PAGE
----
As plans for President Donald Trump’s big military parade are slowly beginning to take shape, it is worthwhile recalling an incident that occurred during the biggest military parade in U.S. history—the Grand Review of the Armies in May 1865 at the end of the U.S. Civil War—which may have impacted the subsequent role of the U.S. military in American politics and society.
As the victorious 60,000-strong Armies of the Tennessee and Georgia, commanded by eccentric and willful Gen. William Tecumseh Sherman, marched down Pennsylvania Avenue on the second day of the colossal military spectacle on May 24, onlookers were not merely interested in the battle-hardened, rough-looking soldiers that had smashed Confederate forces in the West and cut a path of destruction through Georgia and the Carolinas. Rather, they were anxiously awaiting what would happen when Sherman met U.S. Secretary of War Edwin Stanton on the reviewing stand.
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As many contemporary observers noted, once Sherman reached the reviewing stand, he dismounted and went up the platform to greet the dignitaries, including U.S. President Andrew Johnson and his old friend Ulysses S. Grant, the commanding general of all U.S. forces. The historian William Marvel in his book Lincoln’s Autocrat: The Life of Edwin Stanton recounts what happened next:
[W]hen a hopeful Stanton extended his hand Sherman let him grasp the air with it, clapping his own hand to his side and merely nodding or bowing slightly. Across the avenue sat others who had been waiting for this very moment, many of whom had trained binoculars or opera glasses on the tall, florid general and the squat, grey bureaucrat.
One observer noted: “Sherman’s face was scarlet, and his red hair seemed to stand on end.” Julia, the wife of Ulysses S. Grant wrote: “What a defiant and angry glance he shot at Stanton.”
Sherman proudly recalled in later life: “As I approached Mr. Stanton, he offered me his hand, but I declined it publicly and the fact was universally noticed.” Rumors even circulated after the parade that Sherman had called Stanton “nothing but a damned clerk”, which, however, turned out to be false.
What had caused this public rift between one of the Union’s most respected generals and an iconic member of Lincoln’s wartime government on a day dedicated to celebrating the end of a war that killed over 750,000 Americans and that the former called “the happiest and most satisfactory moment of my life”?
The short answer: bruised egos and personal ambitions. Among other things, Stanton thought Sherman was fishing for the “Copperhead nomination for President.” A longer exposé, nonetheless, would need to emphasize the secretary of war’s (unfounded) fear of a military takeover of the government in 1865 by an officer who may have become too powerful as a result of the conflict to be reined in by civilian authorities. In April 1865, Stanton was the driving force in convincing the government and the North’s public that Sherman had overstepped his authority when he negotiated a surrender agreement with Confederate Gen. Joseph E. Johnston in North Carolina, directly accusing him of insubordination and indirectly—via leaks to the press of government bulletins—of treason. The results were predictable. Sherman felt publicly humiliated, willfully maligned and double-crossed by Stanton.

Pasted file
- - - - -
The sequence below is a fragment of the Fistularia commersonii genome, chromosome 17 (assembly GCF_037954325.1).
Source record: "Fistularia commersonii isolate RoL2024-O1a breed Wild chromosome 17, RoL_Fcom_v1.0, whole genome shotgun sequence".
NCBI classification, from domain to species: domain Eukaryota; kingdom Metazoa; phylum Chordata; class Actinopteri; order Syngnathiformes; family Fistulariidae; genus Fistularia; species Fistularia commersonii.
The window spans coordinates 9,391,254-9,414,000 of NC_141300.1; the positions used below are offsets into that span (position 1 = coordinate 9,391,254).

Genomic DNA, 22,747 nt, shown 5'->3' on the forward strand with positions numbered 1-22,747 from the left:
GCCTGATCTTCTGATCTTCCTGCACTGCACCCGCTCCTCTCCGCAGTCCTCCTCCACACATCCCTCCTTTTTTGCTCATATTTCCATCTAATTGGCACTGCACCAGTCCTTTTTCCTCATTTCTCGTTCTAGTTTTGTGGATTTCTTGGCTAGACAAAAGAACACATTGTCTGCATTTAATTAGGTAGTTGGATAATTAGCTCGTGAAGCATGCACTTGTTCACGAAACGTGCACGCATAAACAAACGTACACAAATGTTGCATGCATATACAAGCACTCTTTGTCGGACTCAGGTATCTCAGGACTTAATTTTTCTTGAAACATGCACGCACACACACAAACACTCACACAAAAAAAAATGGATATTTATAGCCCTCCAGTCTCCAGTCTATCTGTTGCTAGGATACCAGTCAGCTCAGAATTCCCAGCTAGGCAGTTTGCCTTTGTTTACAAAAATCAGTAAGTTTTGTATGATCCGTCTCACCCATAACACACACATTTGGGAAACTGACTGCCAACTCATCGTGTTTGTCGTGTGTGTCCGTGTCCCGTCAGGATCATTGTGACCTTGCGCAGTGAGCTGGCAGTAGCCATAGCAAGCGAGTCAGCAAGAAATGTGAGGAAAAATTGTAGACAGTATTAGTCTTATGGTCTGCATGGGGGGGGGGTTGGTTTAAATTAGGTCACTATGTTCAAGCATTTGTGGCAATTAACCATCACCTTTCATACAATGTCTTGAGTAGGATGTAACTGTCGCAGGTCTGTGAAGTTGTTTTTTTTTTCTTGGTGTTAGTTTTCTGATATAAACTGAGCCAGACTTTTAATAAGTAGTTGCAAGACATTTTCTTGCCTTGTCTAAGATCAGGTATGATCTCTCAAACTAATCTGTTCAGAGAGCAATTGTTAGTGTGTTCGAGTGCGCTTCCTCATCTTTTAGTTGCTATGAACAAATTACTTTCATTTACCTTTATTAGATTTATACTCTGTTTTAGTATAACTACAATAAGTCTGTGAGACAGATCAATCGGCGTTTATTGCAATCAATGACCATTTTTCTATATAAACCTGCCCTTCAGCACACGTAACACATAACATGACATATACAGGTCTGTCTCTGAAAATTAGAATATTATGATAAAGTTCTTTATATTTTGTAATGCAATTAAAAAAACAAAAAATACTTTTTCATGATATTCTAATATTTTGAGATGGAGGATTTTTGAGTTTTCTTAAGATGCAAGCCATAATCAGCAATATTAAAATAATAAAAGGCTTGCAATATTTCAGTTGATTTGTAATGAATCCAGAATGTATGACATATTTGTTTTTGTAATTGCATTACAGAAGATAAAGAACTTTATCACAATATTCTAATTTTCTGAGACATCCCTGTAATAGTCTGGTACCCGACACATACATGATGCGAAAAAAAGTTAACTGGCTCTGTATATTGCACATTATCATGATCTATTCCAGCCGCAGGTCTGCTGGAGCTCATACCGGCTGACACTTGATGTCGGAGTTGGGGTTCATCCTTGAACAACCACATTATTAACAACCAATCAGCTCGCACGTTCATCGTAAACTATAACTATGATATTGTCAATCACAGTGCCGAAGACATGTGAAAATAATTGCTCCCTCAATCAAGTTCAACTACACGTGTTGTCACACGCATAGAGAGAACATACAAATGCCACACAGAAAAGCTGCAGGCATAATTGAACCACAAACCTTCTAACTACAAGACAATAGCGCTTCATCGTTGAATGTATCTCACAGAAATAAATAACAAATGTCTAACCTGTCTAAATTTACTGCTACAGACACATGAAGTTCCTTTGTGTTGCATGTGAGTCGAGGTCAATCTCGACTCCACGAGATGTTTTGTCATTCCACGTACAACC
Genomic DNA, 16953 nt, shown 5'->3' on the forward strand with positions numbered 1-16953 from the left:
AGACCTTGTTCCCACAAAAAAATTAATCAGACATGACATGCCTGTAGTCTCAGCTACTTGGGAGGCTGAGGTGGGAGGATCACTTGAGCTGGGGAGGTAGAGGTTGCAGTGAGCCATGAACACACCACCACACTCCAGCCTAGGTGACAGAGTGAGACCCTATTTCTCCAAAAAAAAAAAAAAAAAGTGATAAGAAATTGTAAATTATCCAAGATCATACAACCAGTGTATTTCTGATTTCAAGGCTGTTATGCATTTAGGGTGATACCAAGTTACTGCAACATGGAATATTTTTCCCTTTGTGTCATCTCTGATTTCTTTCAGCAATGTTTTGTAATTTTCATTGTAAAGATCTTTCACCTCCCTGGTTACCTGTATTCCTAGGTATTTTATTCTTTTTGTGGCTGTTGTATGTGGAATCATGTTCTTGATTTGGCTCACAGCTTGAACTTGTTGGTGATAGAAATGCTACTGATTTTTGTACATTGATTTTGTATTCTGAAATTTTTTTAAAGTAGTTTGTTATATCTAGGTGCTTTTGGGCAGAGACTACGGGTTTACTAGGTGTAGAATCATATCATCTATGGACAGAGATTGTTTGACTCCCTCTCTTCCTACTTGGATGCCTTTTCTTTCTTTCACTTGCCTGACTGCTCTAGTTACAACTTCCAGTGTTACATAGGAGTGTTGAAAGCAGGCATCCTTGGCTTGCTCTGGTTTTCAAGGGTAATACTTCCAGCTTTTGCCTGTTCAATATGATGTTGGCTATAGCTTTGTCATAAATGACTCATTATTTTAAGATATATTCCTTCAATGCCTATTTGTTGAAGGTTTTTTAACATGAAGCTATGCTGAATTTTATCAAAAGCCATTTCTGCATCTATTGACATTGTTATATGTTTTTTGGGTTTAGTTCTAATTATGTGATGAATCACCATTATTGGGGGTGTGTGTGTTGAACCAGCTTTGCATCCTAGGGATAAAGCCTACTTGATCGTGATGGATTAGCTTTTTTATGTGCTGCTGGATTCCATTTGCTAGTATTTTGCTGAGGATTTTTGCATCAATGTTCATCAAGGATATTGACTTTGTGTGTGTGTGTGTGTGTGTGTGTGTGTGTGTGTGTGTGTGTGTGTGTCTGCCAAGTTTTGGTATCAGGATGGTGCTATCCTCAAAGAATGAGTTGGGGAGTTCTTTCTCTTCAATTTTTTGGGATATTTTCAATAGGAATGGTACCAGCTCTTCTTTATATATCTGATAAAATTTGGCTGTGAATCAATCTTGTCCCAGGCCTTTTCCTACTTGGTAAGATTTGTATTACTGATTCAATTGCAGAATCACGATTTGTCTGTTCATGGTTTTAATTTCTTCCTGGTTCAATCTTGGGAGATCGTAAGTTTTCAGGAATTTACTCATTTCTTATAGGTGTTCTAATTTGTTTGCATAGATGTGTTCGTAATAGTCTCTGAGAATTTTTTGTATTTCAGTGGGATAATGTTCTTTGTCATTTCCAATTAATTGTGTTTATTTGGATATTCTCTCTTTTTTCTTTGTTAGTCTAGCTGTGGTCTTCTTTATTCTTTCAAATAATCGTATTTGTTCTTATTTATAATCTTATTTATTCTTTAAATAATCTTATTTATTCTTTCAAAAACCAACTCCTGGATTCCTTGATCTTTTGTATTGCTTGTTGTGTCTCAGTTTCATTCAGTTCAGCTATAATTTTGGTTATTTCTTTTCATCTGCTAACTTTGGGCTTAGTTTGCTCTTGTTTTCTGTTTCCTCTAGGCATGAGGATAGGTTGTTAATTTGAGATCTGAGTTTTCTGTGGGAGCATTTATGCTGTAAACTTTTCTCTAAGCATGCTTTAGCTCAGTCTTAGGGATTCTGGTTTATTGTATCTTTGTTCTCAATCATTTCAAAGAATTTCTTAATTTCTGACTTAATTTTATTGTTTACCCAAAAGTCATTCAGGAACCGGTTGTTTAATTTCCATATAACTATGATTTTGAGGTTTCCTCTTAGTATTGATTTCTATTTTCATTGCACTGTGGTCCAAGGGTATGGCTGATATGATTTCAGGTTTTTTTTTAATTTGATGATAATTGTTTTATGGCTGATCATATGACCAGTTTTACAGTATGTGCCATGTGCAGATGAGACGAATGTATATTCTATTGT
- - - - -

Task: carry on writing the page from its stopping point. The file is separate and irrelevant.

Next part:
The disagreement between the two provides an excellent case study of a crisis in civil-military relations in nineteenth-century America. In an e-mail exchange, Richard H. Kohn, offers a notional definition of such a crisis broadly dividing it into two categories: “First is the defiance of orders, or knowing insubordination. Second is one of exceeding one’s authority as a senior military officer that causes real political or other difficulty or crisis.” The Sherman-Stanton rift touches both categories. According to Stanton and other politicians, Sherman knowingly defied orders and caused real political difficulties to the administration as is shown below.
Stanton: The Dick Cheney of His Day
That such a civil-military skirmish would involve Edwin Stanton is not surprising. Stanton, whom the historian William Marvel called the “Dick Cheney of the Lincoln Administration,” was seen as Lincoln’s power hungry and autocratic lieutenant. Although successfully reforming the War Department, including curtailing rampant corruption and boasting superb organizational skills, he was careful to husband his own personal influence and authority under the guise of the military necessity to expand the federal government’s reach in wartime.
For example, it was primarily Stanton who persuaded the Lincoln cabinet to seize extra constitutional powers including suspending habeas corpus and the power to make extraordinary arrests without due process. He also took military possession of telegraph lines to exert control over the North’s media and, in a revealing episode to sideline military leadership, removed the telegraph line from Army Headquarters and installed it in the War Department, which prevented the commanding general (George McClellan at the time) from directly communicating with the White House.